Then why isn't the W3C kicking MS out?

  4. #79
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    Quote Originally Posted by centered effect View Post
    Standards has to be a legal requirement, otherwise your idea can't work.
    Baloney.

    Why not? If it is so important to everyone, then why aren't we broadcasting it?!?!?!?!?! Or is it only important to developers? Do you see my point?
    Microsoft's mantra seems to be "Forget about it, because our typical customer is lazy and ignorant." That mantra is too often repeated by web designers, who are themselves generally too lazy to spread the word.

    It's not a hard concept to grasp: If you want something, you have to work for it. If you're going to sit around on your butt playing "See No Evil," then don't complain about Microsoft's endless games. If, on the other hand, you want to make M$ clean up its act, then get with the program.

    Go back a few sentences, why isn't anyone informing Joe Public about standards??
    I covered that above.

    Why isn't opera selling Web standards? Why aren't they pushing harder?
    But they are; have you been following the news (or this thread)???

    If you make a better product, you don't sit and let everyone come to you, you have to push and sell!!
    Check out Google News; Opera is certainly pushing and selling at the moment.

    Sell Joe and Jane public, standards and why it is better and you have defeated IE. No lawsuits, no forum arguments, etc.
    Well, that's one way of doing it.

  5. #80
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    Quote Originally Posted by centered effect View Post
    Then why isn't the W3C kicking MS out?
    Hmmmm... Do you suppose Microsoft's army of attorneys has anything to do with it?

  6. #81
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    Quote Originally Posted by geosite View Post
    Baloney.
    Movies and video games are required by law to post ratings.

    Quote Originally Posted by geosite View Post
    Microsoft's mantra seems to be "Forget about it, because our typical customer is lazy and ignorant." That mantra is too often repeated by web designers, who are themselves generally too lazy to spread the word.

    It's not a hard concept to grasp: If you want something, you have to work for it. If you're going to sit around on your butt playing "See No Evil," then don't complain about Microsoft's endless games. If, on the other hand, you want to make M$ clean up its act, then get with the program.
    Quote Originally Posted by geosite View Post
    But they are; have you been following the news (or this thread)???
    They aren't, they are letting others do it for them.

  7. #82
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    Quote Originally Posted by geosite View Post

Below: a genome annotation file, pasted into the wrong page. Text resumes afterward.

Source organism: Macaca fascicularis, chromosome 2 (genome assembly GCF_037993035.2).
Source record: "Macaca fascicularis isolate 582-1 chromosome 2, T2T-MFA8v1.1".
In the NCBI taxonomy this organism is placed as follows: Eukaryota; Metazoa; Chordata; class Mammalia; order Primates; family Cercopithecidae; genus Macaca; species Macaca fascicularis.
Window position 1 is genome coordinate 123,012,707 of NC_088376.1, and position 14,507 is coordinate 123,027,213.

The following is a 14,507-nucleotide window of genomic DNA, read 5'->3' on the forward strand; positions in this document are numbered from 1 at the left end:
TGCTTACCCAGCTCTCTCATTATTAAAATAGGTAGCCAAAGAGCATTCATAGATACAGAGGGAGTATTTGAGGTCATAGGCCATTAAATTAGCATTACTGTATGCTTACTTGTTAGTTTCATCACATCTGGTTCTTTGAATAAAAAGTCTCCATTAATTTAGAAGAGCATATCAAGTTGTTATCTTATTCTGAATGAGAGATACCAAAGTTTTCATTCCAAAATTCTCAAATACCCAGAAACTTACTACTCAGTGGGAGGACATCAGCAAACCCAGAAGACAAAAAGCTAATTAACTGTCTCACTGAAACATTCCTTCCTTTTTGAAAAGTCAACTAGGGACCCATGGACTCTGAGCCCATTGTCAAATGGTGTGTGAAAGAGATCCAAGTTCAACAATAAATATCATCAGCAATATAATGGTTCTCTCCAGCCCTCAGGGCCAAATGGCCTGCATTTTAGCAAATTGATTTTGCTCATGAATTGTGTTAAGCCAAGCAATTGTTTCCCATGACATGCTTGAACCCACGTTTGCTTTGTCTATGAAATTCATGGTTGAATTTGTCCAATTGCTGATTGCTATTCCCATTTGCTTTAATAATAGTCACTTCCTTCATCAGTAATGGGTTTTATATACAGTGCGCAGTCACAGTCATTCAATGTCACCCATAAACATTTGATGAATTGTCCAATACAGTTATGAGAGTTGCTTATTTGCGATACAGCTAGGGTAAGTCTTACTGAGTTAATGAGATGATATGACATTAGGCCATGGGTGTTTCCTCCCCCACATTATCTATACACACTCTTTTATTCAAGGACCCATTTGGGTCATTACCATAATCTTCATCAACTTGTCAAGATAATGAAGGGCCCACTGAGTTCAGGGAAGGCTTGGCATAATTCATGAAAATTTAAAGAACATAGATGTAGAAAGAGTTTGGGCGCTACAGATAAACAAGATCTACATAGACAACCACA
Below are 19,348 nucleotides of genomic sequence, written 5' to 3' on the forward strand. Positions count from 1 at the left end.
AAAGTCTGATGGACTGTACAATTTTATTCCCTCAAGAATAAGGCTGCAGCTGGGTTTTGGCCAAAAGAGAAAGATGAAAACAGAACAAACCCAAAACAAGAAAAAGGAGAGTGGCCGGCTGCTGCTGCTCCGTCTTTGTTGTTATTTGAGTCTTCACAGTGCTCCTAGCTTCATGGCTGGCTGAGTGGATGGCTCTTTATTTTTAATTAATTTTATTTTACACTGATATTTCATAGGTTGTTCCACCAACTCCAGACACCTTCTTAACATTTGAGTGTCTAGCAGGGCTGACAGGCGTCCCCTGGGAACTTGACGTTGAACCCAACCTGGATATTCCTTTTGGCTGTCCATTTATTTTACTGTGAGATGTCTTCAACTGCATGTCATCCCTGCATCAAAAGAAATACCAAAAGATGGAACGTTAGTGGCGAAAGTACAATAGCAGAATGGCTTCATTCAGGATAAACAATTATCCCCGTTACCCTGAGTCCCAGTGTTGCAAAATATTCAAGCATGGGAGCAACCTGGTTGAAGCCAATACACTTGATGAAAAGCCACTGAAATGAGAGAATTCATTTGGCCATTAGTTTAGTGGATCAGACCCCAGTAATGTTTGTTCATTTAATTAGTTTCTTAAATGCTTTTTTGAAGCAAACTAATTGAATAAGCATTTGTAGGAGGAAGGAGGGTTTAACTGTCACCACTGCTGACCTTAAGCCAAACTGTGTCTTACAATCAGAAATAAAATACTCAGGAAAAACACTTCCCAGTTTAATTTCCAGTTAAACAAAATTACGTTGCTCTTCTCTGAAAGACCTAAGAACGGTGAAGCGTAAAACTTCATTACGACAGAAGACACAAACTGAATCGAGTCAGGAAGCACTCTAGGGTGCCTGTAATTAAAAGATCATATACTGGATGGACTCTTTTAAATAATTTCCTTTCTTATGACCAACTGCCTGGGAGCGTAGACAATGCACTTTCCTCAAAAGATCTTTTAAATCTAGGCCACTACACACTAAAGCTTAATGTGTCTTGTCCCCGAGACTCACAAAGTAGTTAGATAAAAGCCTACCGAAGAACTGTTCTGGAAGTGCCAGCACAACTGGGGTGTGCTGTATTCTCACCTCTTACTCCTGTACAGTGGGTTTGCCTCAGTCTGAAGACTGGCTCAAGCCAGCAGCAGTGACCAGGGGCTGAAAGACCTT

Hmmmm... Do you suppose Microsoft's army of attorneys has anything to do with it?
    So MS backs W3C financially? Otherwise why would attorneys get involved?

    Then fight IE another way... I gave one option that is easy, the other is harder to do...

  8. #83
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    Quote Originally Posted by centered effect View Post
    Movies and video games are required by law to post ratings.
    Hmmmm...Does it follow then that browsers should be required to post web standard ratings, as I suggested here?

    They aren't, they are letting others do it for them.
    Well, good for them. Any captain of industry who thinks he can take on Microsoft's army of attorneys and media flaks alone is a fool.

  9. #84
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    Quote Originally Posted by geosite View Post
    Hmmmm...Does it follow then that browsers should be required to post web standard ratings, as I suggested here?
    As I said before,

    If web standards become law, then yes, a rating system could work. But since MS is part of W3C, then somehow, someway, they will make standards work in thier favor. Hence why I gave a different option.

  10. #85
    Employed Again Viflux's Avatar
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    I don't understand how you can "force" someone to follow a recommendation. That's all the W3C Standards are, a recommendation. In most other industries, Microsoft's implementation would have become the "de facto" standard that other browsers strive for. In web development, some enlightened individuals foreseen the benefit of an official standard, produced by an organization that is essentially unbiased.

    Microsoft should not be forced (nor do I believe they can) to adhere to this standard, despite how much easier it would make our lives, as web developers.

  11. #86
    SitePoint Wizard drhowarddrfine's Avatar
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    The thing about the average user not noticing the difference in regards to standards isn't really true. They frequently do notice the difference when a site doesn't work in one browser compared to another.

    I've said before that these issues of standards have caused problems before in the television, film and telephone industry. RCA and Westinghouse transmitted TV signals in slightly different formats causing problems when customers tried to watch on their home TV. Eventually, the government stepped in and created the NTSC standard.